BOCA RATON – It’s understandable that Lane Kiffin, as he prepared for spring practice, would assume FAU needed help at wide receiver.
Last year’s statistics alone would lead any observer – no matter how seasoned – to a similar conclusion.
Kalib Woods led the Owls last season with 68 catches for 934 yards. The next best receiver, statistically, was Henry Bussey, with 24 catches for 269 – with 84 of those yards coming on a single play.
Pico Harrison, Nate Terry, Kamrin Solomon and John Mitchell all averaged less that two catches per game.
Even more worrisome, Kiffin understood that he needed a stacked wide receiver unit to run offensive coordinator Kendal Briles’ spread offense.
To his surprise, though, Kiffin’s discovered this spring that while the talent among FAU’s wide receivers may not be exactly where he wants it, there’s much more to work with than he originally feared.
Early in the spring Kiffin came to the same conclusion Woods did last year – FAU’s wide receivers lack of production last season wasn’t caused by a lack of talent.
“This spring the receivers are showing what I was talking about all last year,” Kalib Woods said. “From top to bottom the whole depth chart has stepped up and made improvements.”
Woods remains the leader of the unit, but through 13 practices Solomon looks like the big play threat.
“I think he’s having the best spring out here, probably on the team,” Woods said of Solomon. “I think he’s got his confidence back.”
Solomon’s change his approach to spring practice and it’s paying off.
“I come out to practice, every day my goal is to either score a touchdown or have a big play,” Solomon said. “At least one. If I don’t have that I feel like I haven’t gotten better in the day.”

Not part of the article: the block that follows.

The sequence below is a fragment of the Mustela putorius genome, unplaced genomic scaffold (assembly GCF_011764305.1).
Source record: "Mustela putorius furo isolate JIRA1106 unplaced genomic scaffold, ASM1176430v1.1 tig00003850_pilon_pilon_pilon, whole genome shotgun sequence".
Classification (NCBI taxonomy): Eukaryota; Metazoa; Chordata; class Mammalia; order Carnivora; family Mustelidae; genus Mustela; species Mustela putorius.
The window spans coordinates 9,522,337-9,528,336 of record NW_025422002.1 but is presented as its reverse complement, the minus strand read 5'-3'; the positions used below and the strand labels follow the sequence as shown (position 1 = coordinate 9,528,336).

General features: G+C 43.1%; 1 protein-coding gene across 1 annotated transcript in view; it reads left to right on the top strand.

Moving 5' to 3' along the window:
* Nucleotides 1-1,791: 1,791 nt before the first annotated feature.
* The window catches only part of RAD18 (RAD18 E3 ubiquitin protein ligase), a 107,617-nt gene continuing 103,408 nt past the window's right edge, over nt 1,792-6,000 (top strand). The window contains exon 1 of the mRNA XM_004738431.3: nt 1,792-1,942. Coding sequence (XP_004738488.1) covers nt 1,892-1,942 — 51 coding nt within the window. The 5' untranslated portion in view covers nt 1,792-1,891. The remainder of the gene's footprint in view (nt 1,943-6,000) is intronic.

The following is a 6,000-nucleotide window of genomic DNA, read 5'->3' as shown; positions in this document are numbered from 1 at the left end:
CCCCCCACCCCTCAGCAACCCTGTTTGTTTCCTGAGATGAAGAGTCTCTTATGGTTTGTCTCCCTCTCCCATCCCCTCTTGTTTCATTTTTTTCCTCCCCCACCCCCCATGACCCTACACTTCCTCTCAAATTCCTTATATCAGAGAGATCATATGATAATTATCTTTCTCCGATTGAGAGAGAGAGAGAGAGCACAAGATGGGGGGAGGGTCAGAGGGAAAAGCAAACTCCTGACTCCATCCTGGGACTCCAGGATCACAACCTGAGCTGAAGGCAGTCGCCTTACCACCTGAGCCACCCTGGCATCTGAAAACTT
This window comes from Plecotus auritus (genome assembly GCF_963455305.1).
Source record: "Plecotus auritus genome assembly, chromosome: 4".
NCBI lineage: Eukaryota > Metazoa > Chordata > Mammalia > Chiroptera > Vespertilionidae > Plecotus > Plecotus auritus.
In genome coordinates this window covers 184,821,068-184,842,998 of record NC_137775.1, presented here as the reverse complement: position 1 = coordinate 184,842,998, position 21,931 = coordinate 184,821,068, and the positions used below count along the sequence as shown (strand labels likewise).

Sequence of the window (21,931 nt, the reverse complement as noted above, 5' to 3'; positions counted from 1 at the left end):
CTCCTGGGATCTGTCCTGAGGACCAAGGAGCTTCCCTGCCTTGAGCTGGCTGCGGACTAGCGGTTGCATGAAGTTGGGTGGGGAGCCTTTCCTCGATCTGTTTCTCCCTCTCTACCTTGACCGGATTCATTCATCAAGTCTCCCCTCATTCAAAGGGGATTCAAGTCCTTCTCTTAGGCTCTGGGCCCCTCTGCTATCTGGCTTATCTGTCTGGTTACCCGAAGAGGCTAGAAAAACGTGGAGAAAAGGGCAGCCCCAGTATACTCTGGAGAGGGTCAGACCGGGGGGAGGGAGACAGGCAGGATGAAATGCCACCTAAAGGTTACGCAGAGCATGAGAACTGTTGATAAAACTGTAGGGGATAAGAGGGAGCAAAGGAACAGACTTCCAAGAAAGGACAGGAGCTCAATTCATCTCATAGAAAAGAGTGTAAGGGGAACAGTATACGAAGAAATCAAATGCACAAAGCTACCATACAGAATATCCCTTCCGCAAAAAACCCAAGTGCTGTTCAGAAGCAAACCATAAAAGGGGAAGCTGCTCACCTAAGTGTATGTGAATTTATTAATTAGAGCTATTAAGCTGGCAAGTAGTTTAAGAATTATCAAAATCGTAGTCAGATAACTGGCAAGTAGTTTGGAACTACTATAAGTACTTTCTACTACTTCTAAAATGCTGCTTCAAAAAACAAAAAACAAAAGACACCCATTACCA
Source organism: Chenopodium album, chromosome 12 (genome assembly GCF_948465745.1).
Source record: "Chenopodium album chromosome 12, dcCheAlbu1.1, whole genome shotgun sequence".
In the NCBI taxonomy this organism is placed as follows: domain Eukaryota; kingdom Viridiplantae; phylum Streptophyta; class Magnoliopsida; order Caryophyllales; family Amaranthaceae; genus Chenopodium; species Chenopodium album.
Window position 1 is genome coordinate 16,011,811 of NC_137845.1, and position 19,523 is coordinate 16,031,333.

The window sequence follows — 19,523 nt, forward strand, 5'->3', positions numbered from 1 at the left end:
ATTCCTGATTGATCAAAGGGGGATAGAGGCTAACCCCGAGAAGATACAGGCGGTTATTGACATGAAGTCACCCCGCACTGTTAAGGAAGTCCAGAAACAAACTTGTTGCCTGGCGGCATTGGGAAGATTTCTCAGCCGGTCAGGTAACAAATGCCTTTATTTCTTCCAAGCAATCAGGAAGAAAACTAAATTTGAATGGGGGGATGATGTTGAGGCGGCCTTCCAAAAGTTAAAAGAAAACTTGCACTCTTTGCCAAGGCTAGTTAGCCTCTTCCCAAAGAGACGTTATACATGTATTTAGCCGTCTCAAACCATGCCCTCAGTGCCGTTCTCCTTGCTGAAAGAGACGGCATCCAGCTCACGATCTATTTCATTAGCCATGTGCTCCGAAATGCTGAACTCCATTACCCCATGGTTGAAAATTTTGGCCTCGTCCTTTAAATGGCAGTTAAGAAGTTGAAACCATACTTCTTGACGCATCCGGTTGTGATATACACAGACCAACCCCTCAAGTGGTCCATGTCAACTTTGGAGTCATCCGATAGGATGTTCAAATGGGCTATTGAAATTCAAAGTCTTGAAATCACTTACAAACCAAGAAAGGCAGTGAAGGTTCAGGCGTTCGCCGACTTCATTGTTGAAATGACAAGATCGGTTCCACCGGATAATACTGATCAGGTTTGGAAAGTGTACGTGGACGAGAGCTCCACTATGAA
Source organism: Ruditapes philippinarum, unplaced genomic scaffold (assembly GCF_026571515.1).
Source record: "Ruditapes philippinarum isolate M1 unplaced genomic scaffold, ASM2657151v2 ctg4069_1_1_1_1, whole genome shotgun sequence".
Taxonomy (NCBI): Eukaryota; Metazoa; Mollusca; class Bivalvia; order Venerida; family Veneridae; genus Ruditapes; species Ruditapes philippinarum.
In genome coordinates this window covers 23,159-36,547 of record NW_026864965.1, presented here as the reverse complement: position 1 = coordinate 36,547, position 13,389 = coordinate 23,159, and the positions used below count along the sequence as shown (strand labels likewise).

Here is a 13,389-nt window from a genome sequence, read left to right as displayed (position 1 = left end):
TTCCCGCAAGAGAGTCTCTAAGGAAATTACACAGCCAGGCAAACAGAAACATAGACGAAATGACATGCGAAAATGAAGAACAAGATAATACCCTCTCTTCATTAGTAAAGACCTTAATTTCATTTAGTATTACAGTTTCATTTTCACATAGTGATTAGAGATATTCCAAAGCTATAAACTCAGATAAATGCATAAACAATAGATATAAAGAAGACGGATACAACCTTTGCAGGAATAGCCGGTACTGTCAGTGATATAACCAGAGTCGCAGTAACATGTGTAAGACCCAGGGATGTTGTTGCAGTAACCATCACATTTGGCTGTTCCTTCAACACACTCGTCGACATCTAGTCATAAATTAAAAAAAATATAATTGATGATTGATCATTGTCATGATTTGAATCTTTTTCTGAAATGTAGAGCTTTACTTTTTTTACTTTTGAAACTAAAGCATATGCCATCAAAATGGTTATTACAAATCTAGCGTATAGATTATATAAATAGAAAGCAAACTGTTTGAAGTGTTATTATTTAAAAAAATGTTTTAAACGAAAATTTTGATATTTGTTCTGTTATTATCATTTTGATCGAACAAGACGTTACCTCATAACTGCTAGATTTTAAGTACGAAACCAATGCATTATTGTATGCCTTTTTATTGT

Both Woods and Solomon credit Briles with giving them more freedom on their routes, allowing them to find open spaces on the field, which offers their quarterbacks better passing lanes.
“Honestly, I think it’s an amazing offense,” Woods said. “It’s different. We have a lot of freedom just to be football players.”
With FAU holding a team scrimmage portion for every practice, there have been plenty of opportunities for receivers to make plays. Seemingly every day a different pass catcher takes advantage of the opportunity.
Speedster Bobby Mitchell, a redshirt senior who began his career as a defensive back and has yet to catch a collegiate pass, rose from the scrap heap to catch two touchdowns during FAU’s April 8 scrimmage in Fort Lauderdale. He’s now battling for the starting wideout spot opposite Woods.
Senior Henry Bussey, who is behind Solomon at slot receiver when the Owls employ a three-wide receiver set, made tough catches, some for long gains, in each of the past three practices and suddenly looks like a threat. Another slot receiver, James Brunson, isn’t a starter but he’s made some plays in recent practices – including a long catch and run for a score on Tuesday.
Sophomore John Mitchell, for the moment the starter on the opposite side of Woods, is a big target that cornerbacks are struggling to bring down.
“He does make some plays,” Kiffin said.
Terry, a senior, gives the Owls an experienced possession receiver along with a red zone threat. Harrison, a redshirt sophomore has been steady behind Woods.
That’s nine receivers enjoying positive springs – albeit to varying degrees.
“The thing about it is it’s not going to be as important who starts in this system because you go so fast, so guys play,” Kiffin said. “You’re going to have six to eight guys playing every game and probably six guys that play a lot of snaps. That’ so that they can be fresh and they can play really fast later on.”